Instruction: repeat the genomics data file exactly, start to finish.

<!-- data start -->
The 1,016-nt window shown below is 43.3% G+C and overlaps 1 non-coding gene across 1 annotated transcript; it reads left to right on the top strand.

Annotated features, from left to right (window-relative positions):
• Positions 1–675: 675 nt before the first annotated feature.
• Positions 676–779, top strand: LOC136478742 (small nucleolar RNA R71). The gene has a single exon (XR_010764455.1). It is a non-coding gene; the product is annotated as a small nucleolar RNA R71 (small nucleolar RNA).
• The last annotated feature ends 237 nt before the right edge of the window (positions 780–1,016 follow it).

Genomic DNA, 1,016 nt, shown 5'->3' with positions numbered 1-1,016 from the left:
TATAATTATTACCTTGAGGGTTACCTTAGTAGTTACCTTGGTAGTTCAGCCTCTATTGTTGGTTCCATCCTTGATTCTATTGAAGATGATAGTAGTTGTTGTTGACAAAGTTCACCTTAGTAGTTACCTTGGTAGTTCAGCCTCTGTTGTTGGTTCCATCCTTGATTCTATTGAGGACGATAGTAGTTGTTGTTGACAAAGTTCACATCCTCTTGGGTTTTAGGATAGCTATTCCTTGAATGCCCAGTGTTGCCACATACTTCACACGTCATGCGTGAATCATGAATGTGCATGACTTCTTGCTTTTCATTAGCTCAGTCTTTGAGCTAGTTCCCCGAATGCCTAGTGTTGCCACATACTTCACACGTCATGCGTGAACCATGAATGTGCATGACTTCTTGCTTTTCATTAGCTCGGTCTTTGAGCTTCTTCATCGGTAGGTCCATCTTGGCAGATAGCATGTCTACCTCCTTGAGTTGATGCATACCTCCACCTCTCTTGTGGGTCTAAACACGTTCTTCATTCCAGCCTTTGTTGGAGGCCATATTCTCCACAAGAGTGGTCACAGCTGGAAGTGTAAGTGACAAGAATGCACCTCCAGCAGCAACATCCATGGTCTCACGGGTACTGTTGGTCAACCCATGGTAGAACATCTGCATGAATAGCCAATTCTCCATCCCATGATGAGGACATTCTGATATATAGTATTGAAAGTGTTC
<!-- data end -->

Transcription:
The 1,016-nt window shown below is 43.3% G+C and overlaps 1 non-coding gene across 1 annotated transcript; it reads left to right on the top strand.

Annotated features, from left to right (window-relative positions):
• Positions 1–675: 675 nt before the first annotated feature.
• Positions 676–779, top strand: LOC136478742 (small nucleolar RNA R71). The gene has a single exon (XR_010764455.1). It is a non-coding gene; the product is annotated as a small nucleolar RNA R71 (small nucleolar RNA).
• The last annotated feature ends 237 nt before the right edge of the window (positions 780–1,016 follow it).

Genomic DNA, 1,016 nt, shown 5'->3' with positions numbered 1-1,016 from the left:
TATAATTATTACCTTGAGGGTTACCTTAGTAGTTACCTTGGTAGTTCAGCCTCTATTGTTGGTTCCATCCTTGATTCTATTGAAGATGATAGTAGTTGTTGTTGACAAAGTTCACCTTAGTAGTTACCTTGGTAGTTCAGCCTCTGTTGTTGGTTCCATCCTTGATTCTATTGAGGACGATAGTAGTTGTTGTTGACAAAGTTCACATCCTCTTGGGTTTTAGGATAGCTATTCCTTGAATGCCCAGTGTTGCCACATACTTCACACGTCATGCGTGAATCATGAATGTGCATGACTTCTTGCTTTTCATTAGCTCAGTCTTTGAGCTAGTTCCCCGAATGCCTAGTGTTGCCACATACTTCACACGTCATGCGTGAACCATGAATGTGCATGACTTCTTGCTTTTCATTAGCTCGGTCTTTGAGCTTCTTCATCGGTAGGTCCATCTTGGCAGATAGCATGTCTACCTCCTTGAGTTGATGCATACCTCCACCTCTCTTGTGGGTCTAAACACGTTCTTCATTCCAGCCTTTGTTGGAGGCCATATTCTCCACAAGAGTGGTCACAGCTGGAAGTGTAAGTGACAAGAATGCACCTCCAGCAGCAACATCCATGGTCTCACGGGTACTGTTGGTCAACCCATGGTAGAACATCTGCATGAATAGCCAATTCTCCATCCCATGATGAGGACATTCTGATATATAGTATTGAAAGTGTTC